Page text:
Thread: MFC 8/0 or UTC 70, olive or brown
Body: Dubbed mixture of yellow (old) Marc Petitjean CDC and Light Olive Ice Dub
Thorax: Red Marc Petitjean CDC
Hackle: Partridge, natural or dyed burnt orange
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Note: Vary the colors and size to match any caddis species, stillwater, stream or river. Contrasting abdomens and thorax combinations have proven successful at times. Smaller sizes work well when trout are concentrating on emerging or egg laying chironomids.
The vicious swirl of a marauding trout in the near shore shallows of a favorite lake reduces the calmest fly fisher to mush. In the spring migrating damsels draw this response, in the fall just prior to ice up scuds or water boatman might be the hapless quarry. In late summer emerging sedges are often a popular target, especially those of the Cinnamon clan. The challenge facing stillwater fly fishers targeting aggressive shallow water predators is devising slow sinking patterns that can be presented with minimal risk of snagging bottom. Retarded sink rate flies stay in the strike zone longer with the added benefit of reducing the chances of spooking trout as the fly fisher struggles to free fouled flies.
Despite the modern reliance on manmade materials such as foam as source of buoyancy there is an unsung natural material worth considering, CDC. CDC (Cul De Canard) literally means from the butt of the duck and are the versatile marabou like feathers located around the preen gland. It was once believed that the preen oils saturating these feathers provided the legendary buoyancy. With many colors now available the magic of preen oil is a myth as the dying process eliminates the natural oils. A closer look at a CDC plume reveals the true source of its charm. The individual barbs of the feathers interlock, resisting collapse and combining together to create a distinct natural source of floatation. So much so that these marabou clones actually gather air bubbles to further attract fish to the fly. The challenge with CDC has been taking full advantage of the feather. Dubbing the barbules is possible by plucking or trimming clumps from the plume but it is fussy. Winding the feather onto the hook is another option but stem on some plumes can be tough to manage.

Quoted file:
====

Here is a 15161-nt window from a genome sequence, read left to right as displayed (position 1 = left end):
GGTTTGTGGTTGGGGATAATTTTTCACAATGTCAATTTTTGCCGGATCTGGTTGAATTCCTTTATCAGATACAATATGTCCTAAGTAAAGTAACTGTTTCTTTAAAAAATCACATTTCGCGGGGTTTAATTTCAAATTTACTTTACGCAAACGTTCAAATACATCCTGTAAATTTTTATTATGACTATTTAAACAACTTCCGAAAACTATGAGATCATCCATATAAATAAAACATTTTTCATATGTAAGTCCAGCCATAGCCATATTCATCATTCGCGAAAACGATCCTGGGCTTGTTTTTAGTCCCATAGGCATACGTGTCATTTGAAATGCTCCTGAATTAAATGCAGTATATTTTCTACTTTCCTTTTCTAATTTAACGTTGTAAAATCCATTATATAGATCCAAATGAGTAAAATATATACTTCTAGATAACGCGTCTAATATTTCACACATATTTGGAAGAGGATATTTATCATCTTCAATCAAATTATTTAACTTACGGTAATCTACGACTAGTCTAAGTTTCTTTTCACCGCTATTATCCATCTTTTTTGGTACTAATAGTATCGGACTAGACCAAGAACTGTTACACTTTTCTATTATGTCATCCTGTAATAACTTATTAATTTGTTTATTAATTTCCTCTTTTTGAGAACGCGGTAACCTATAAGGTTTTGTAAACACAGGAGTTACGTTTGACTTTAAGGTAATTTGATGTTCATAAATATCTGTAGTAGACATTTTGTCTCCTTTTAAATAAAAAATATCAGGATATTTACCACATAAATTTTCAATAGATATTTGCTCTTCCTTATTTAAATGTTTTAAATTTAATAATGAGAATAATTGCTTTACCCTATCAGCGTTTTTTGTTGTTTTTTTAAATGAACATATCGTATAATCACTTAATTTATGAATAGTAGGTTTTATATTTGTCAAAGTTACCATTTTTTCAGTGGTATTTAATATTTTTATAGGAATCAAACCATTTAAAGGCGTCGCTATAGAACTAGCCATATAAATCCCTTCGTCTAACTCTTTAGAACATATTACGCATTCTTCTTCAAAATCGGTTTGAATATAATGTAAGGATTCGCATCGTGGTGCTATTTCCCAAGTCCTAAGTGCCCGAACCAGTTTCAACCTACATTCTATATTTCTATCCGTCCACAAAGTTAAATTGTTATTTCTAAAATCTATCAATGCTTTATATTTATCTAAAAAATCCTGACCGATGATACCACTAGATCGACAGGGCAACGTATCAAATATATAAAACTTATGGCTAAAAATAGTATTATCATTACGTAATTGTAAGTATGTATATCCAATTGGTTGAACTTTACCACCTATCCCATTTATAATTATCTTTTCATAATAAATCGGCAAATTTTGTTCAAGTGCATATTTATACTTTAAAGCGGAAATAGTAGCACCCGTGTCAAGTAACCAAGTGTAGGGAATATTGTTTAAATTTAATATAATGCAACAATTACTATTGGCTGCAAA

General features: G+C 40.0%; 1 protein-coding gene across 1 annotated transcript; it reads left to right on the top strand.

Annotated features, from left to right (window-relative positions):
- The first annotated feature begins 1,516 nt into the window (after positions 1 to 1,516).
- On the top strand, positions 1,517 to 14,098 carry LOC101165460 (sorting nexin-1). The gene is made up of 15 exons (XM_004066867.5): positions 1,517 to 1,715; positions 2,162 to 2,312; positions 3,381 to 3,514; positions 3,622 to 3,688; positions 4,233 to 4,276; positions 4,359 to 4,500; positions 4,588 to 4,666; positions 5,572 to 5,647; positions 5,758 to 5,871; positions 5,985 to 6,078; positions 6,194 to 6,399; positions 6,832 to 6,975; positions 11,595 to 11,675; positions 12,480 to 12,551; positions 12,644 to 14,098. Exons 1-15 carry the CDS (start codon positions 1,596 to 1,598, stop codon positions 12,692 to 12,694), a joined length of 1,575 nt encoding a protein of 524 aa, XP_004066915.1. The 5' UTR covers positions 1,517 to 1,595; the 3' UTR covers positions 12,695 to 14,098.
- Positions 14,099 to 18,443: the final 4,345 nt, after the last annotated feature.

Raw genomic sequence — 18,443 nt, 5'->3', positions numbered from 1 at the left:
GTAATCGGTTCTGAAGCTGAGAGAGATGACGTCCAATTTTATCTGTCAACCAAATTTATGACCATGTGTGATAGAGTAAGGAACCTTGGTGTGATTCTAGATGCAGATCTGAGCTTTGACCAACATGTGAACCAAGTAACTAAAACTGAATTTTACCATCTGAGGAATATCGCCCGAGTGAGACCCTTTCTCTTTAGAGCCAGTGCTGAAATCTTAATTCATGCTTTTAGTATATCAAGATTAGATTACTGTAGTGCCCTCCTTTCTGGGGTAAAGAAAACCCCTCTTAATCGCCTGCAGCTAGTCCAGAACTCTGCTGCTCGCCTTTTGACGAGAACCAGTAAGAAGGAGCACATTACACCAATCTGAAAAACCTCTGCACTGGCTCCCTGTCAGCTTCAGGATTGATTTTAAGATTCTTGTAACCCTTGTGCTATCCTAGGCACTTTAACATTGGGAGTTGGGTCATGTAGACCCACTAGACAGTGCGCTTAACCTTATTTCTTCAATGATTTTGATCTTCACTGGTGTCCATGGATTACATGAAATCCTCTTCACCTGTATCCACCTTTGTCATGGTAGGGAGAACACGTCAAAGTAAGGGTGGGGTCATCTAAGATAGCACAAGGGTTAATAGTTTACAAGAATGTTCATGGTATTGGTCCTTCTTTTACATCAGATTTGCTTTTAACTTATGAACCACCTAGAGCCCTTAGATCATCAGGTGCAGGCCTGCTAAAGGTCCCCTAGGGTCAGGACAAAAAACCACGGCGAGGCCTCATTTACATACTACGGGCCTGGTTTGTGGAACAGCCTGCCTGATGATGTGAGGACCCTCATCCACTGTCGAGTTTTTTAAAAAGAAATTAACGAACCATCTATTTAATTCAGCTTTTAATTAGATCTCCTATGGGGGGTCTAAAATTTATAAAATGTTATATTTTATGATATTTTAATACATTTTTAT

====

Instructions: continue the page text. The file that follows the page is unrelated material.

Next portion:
A few of years ago innovative Swiss fly tyer Marc Petitjean introduced the world to a fantastic set of tools appropriately named the Magic Tool. The Magic Tool allows fly tyers to control materials such as thick stemmed grizzly marabou and CDC. The tool can also be used to combine and blend different materials together so they can be placed into a dubbing loop such as CDC and dubbing or rabbit fur and Polar Chenille. Fly tyers are only limited by their own imagination and creativity. The Magic Tool consists of 3 clear plastic “benches” 2 clear plastic clips and 2 ridged dowls. The benches feature spring loaded jaws designed to fold feathered materials and isolate the stems for easy removal. Allowing fly tyers to see their materials and adjust their length according to fly size the clear clips transfer the folded materials from the bench to the dubbing loop. A source of curious questions for many the ridged dowels are used for adding synthetic materials such as Crystal Flash and Flashbou to the dubbing mixtures this tool easily creates. Marc Petijean includes a detailed color pamphlet with each Magic Tool illustrating some common uses and versatility of his Magic Tool. Video clips can also be seen at www.marcpetijean.com.